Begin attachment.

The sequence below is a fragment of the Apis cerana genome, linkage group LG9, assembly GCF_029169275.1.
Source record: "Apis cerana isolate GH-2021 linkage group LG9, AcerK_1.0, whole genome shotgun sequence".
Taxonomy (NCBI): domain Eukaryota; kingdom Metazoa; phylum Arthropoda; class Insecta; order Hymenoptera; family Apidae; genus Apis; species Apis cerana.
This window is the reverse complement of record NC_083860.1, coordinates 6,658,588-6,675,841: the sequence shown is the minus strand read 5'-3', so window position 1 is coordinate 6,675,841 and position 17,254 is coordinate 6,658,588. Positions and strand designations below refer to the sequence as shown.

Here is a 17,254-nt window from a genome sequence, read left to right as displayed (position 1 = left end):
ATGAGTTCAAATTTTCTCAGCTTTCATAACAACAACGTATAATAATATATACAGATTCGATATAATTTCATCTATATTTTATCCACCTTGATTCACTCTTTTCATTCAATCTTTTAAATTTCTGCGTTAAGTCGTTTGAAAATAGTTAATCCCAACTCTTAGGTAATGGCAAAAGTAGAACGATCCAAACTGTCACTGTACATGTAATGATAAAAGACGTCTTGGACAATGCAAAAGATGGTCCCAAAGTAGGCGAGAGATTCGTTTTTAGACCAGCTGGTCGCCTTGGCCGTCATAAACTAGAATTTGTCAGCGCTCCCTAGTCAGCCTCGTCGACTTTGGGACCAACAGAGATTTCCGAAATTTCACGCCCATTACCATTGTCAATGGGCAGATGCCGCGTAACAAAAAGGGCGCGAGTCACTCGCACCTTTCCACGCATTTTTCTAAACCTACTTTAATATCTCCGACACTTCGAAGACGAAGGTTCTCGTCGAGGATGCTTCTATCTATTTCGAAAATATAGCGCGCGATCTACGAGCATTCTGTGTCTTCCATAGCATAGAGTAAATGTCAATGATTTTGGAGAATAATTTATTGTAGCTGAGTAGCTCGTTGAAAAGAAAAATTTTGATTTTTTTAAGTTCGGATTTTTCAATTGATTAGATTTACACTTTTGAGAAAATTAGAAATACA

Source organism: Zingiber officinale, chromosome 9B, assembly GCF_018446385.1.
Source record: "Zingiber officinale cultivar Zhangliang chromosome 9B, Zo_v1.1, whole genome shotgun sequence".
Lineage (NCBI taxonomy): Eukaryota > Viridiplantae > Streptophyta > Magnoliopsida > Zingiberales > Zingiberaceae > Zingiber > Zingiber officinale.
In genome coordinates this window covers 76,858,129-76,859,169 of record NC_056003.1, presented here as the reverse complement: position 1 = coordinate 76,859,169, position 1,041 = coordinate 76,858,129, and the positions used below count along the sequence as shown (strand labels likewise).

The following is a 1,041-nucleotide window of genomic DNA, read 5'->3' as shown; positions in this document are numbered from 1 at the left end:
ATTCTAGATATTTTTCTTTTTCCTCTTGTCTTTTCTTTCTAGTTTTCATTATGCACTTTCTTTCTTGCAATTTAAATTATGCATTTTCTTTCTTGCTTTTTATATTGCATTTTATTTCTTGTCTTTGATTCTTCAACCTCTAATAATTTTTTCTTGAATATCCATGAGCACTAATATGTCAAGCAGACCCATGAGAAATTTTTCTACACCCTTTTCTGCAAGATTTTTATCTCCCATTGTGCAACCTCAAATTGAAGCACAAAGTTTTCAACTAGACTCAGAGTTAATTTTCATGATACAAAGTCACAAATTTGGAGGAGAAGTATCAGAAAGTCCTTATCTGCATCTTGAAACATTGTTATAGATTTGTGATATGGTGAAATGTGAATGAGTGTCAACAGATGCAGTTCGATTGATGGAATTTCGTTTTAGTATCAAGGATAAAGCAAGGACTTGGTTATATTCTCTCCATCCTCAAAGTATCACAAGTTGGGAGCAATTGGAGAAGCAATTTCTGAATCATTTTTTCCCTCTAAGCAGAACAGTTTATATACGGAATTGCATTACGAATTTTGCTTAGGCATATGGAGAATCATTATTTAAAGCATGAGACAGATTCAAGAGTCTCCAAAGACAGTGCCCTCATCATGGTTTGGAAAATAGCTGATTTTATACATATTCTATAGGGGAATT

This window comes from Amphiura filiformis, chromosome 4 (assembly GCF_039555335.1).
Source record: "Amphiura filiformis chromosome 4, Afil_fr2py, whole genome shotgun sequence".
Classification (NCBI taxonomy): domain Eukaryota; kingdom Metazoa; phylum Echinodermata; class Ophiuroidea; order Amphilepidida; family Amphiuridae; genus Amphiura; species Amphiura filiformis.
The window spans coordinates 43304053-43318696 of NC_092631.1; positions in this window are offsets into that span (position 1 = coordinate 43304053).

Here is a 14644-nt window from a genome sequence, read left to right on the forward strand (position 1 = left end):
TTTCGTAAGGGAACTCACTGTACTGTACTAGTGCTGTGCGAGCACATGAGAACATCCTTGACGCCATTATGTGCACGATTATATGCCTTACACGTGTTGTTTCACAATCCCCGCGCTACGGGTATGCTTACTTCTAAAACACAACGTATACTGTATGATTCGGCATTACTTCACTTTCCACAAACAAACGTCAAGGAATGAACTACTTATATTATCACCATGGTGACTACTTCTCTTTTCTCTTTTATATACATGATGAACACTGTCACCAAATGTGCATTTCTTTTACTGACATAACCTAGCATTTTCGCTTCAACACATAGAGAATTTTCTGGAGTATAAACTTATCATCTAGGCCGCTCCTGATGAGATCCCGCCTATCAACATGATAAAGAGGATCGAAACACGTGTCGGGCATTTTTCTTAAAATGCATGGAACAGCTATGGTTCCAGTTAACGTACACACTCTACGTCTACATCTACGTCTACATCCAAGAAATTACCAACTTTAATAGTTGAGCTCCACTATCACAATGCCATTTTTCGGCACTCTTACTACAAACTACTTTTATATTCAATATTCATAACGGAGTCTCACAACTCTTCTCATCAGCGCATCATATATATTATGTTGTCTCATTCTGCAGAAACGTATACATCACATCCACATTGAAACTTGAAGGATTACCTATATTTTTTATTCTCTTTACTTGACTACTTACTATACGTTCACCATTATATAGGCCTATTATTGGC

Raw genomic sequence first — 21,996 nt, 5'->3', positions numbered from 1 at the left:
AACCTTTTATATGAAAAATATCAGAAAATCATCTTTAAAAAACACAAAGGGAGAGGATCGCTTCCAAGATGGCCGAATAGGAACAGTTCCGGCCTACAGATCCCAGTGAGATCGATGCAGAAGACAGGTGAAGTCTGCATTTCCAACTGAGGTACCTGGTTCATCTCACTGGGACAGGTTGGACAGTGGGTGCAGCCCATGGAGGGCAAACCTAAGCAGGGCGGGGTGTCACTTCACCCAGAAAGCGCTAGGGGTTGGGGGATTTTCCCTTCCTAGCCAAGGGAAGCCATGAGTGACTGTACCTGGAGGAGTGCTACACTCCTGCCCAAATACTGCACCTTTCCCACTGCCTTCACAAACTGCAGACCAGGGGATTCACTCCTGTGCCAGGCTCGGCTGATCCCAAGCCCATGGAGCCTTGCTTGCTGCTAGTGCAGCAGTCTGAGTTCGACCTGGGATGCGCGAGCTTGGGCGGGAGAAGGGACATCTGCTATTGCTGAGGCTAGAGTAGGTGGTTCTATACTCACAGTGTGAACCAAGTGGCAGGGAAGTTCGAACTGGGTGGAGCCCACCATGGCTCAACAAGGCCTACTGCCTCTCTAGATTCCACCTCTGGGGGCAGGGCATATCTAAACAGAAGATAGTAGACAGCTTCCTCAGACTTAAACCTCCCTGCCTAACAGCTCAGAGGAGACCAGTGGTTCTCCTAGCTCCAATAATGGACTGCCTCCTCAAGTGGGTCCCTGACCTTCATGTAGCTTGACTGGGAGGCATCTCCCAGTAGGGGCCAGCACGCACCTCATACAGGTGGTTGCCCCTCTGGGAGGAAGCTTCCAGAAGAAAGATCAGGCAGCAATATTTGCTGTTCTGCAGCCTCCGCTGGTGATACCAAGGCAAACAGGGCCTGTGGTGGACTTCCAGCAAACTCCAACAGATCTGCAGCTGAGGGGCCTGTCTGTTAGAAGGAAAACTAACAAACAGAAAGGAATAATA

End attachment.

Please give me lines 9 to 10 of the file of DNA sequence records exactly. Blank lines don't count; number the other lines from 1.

Lineage (NCBI taxonomy): Eukaryota > Viridiplantae > Streptophyta > Magnoliopsida > Zingiberales > Zingiberaceae > Zingiber > Zingiber officinale.
In genome coordinates this window covers 76,858,129-76,859,169 of record NC_056003.1, presented here as the reverse complement: position 1 = coordinate 76,859,169, position 1,041 = coordinate 76,858,129, and the positions used below count along the sequence as shown (strand labels likewise).